Step 3: Build and Test the Bot - Amazon Lex

We recommend using Amazon Lex V2 to take advantage of the latest features. Documentation for Amazon Lex V2 may be found here.

Step 3: Build and Test the Bot

Make sure the bot works, by building and testing it.

To build and test the bot
  1. To build the PizzaOrderingBot bot, choose Build.

    Amazon Lex builds a machine learning model for the bot. When you test the bot, the console uses the runtime API to send the user input back to Amazon Lex. Amazon Lex then uses the machine learning model to interpret the user input.

    It can take some time to complete the build.

  2. To test the bot, in the Test Bot window, start communicating with your Amazon Lex bot.

    • For example, you might say or type:

                                A conversation to order a pizza from the pizza bot.
    • Use the sample utterances that you configured in the OrderPizza intent to test the bot. For example, the following is one of the sample utterances that you configured for the PizzaOrder intent:

      I want a {size} {crust} crust {pizzaKind} pizza

      To test it, type the following:

      I want a large thin crust cheese pizza

    When you type "I want to order a pizza," Amazon Lex detects the intent (OrderPizza). Then, Amazon Lex asks for slot information.

    After you provide all of the slot information, Amazon Lex invokes the Lambda function that you configured for the intent.

    The Lambda function returns a message ("Okay, I have ordered your ...") to Amazon Lex, which Amazon Lex returns to you..

Inspecting the Response

Underneath the chat window is a pane that enables you to inspect the response from Amazon Lex. The pane provides comprehensive information about the state of your bot that changes as you interact with your bot.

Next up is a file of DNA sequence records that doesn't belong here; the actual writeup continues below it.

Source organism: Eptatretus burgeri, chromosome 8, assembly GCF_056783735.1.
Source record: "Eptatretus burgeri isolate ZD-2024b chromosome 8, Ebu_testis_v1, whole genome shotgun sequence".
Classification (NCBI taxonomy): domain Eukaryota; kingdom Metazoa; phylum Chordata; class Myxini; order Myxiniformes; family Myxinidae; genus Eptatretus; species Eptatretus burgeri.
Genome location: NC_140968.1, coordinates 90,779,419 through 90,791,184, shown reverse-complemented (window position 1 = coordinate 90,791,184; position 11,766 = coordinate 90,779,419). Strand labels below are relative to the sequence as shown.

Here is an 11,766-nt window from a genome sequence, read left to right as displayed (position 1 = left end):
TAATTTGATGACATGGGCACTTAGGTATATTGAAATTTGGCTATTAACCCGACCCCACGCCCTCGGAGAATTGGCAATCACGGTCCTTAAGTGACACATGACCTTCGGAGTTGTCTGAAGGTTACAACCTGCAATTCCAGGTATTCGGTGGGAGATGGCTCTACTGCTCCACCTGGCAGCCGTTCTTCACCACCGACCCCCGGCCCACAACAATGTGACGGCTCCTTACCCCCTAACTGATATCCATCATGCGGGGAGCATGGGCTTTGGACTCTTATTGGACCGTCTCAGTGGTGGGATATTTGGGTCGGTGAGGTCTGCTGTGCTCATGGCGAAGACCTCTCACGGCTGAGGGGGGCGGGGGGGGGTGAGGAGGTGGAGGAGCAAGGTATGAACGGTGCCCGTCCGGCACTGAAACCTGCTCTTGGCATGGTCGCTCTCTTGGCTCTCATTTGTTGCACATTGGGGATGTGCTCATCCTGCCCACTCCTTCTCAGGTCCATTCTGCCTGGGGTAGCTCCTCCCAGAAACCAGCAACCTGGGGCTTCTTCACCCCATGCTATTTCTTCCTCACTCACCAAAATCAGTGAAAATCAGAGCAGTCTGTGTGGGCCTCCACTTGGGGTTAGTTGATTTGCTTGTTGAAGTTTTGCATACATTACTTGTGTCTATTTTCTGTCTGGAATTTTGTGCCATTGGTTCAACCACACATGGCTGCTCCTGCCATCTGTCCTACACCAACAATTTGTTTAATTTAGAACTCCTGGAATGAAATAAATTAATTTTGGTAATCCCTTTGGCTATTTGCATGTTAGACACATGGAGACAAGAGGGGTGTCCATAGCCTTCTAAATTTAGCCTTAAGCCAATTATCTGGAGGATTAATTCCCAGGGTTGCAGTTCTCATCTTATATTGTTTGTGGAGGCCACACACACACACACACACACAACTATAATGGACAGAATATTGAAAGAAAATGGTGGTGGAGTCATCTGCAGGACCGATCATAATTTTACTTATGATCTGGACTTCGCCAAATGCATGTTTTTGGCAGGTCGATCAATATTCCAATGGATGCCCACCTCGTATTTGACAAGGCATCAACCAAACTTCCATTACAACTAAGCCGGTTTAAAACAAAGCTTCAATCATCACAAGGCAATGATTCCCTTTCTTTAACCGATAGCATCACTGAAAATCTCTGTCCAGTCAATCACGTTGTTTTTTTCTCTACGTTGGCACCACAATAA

The contents of the pane show you the current state of the operation.

  • Dialog State – The current state of the conversation with the user. It can be ElicitIntent, ElicitSlot, ConfirmIntent or Fulfilled.


  • Summary – Shows a simplified view of the dialog that shows the slot values for the intent being fulfilled so that you can keep track of the information flow. It shows the intent name, the number of slots and the number of slots filled, and a list of all of the slots and their associated values.


                            The Amazon Lex console's response summary inspection pane.
  • Detail – Shows the raw JSON response from the chatbot to give you a deeper view into the bot interaction and the current state of the dialog as you test and debug your chatbot. If you type in the chat window, the inspection pane shows the JSON response from the PostText operation. If you speak to the chat window, the inspection pane shows the response headers from the PostContent operation.


                            The console's response inspection pane.

Next Step

Step 4 (Optional): Clean up